19. Sigurd Eysteinsson, Earl of Orkney, was felled by the severed head of his enemy after he contracted an infection from a resultant scratch on his leg
Sigurd Eysteinsson, also known as Sigurd the Mighty, reigned as the second Earl of Orkney from 875 until his death in 892. With the island becoming a popular refuge for exiled Vikings after the Battle of Hafrsfjord and the unification of Norway under Harald Fairhair, Orkney served as a base from which to conduct raids against their former homelands until King Harald pacified the inhabitants and granted an ally dominion over the territory. Seeking to expand his holdings, Sigurd repeatedly attempted to acquire a foothold on the northern Scottish mainlands, garnering a fearsome reputation as a warrior and raider during his lifetime.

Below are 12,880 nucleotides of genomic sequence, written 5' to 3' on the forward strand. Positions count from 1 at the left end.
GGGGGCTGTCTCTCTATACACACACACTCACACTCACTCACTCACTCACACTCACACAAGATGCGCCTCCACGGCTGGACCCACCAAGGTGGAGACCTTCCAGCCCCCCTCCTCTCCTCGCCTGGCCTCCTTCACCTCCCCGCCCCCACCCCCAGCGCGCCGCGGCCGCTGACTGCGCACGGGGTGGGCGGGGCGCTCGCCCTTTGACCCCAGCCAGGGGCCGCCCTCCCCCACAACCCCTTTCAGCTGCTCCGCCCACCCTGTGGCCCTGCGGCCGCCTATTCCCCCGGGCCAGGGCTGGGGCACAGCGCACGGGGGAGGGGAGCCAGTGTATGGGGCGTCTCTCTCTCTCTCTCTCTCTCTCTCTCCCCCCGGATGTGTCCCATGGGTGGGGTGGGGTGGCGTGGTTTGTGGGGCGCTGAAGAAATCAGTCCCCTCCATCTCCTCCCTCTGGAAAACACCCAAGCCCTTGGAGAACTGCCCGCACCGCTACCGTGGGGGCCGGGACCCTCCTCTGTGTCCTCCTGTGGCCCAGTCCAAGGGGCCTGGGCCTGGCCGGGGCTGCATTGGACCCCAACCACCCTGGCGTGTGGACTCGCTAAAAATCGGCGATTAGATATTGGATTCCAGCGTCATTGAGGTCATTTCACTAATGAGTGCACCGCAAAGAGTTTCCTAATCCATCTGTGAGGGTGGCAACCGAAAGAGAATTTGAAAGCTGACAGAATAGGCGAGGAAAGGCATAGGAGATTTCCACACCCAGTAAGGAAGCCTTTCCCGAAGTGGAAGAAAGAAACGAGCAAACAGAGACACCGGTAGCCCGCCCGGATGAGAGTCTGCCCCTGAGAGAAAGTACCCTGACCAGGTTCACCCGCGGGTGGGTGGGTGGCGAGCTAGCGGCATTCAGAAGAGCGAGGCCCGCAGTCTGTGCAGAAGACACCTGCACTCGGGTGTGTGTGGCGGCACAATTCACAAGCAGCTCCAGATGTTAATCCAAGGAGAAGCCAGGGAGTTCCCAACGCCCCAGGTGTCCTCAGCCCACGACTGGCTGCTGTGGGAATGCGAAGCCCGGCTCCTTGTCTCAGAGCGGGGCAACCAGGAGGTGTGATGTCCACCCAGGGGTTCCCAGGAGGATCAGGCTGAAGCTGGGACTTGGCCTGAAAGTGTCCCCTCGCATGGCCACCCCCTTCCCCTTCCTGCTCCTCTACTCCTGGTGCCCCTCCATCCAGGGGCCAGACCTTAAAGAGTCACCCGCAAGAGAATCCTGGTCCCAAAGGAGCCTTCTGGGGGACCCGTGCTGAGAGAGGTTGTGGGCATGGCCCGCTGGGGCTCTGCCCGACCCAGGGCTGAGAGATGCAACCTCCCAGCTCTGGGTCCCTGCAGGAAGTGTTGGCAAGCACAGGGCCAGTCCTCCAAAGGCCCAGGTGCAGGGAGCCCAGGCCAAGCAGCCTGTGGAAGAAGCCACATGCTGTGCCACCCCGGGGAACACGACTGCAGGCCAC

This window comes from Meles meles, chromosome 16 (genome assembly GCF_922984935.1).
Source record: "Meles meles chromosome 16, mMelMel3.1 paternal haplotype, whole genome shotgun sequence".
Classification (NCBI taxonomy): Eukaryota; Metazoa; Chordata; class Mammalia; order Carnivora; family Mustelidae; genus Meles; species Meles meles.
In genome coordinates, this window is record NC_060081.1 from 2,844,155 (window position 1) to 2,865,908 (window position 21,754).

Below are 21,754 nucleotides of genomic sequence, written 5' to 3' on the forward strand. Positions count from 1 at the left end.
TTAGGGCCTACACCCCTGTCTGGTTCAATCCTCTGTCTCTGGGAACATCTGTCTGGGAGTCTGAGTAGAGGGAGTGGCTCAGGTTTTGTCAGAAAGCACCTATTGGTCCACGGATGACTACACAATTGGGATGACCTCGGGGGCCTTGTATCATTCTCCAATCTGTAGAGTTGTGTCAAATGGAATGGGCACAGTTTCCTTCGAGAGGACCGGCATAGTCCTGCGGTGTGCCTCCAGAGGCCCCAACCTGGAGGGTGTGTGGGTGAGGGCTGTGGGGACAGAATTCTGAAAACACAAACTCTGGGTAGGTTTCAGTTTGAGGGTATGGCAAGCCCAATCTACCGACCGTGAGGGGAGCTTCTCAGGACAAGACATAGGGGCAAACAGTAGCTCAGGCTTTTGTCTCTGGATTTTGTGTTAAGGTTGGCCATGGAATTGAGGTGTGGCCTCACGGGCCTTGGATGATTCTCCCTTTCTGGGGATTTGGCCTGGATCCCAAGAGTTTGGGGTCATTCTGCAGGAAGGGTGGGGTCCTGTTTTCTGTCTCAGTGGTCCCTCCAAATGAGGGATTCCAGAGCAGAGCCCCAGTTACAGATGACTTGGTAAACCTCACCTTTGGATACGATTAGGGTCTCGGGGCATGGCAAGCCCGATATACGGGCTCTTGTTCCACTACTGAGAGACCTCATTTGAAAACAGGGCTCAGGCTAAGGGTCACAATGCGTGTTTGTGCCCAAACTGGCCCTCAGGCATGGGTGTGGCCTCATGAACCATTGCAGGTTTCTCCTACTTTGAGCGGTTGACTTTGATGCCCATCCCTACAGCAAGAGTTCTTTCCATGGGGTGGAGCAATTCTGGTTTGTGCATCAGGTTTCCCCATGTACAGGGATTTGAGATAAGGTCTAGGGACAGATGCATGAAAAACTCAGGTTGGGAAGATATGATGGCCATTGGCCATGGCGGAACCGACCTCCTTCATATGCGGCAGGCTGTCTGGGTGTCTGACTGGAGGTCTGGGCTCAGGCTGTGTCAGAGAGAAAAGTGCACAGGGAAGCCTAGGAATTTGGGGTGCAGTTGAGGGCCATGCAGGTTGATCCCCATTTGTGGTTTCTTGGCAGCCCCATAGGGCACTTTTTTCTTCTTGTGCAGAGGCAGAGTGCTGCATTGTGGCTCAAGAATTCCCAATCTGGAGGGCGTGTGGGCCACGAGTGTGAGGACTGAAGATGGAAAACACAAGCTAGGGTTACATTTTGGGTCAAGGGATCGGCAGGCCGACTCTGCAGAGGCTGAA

Challenging a native ruler, Máel Brigte the Bucktoothed, to a 40 versus 40 man battle, Sigurd, in an act of great dishonor and deceit, secretly brought 80 men to the field. Easily besting his opponent and winning the unfair battle, he beheaded his defeated opponent. Strapping the head of Máel Brigte to his saddle as a trophy, at some point during his ride home the famed buck-tooth of his enemy scratched Sigurd’s leg. The resultant wound became infected as a result of intimate contact with the necrotic tissue, with Sigurd dying soon after from the contracted illness in an apropos display of karmic vengeance.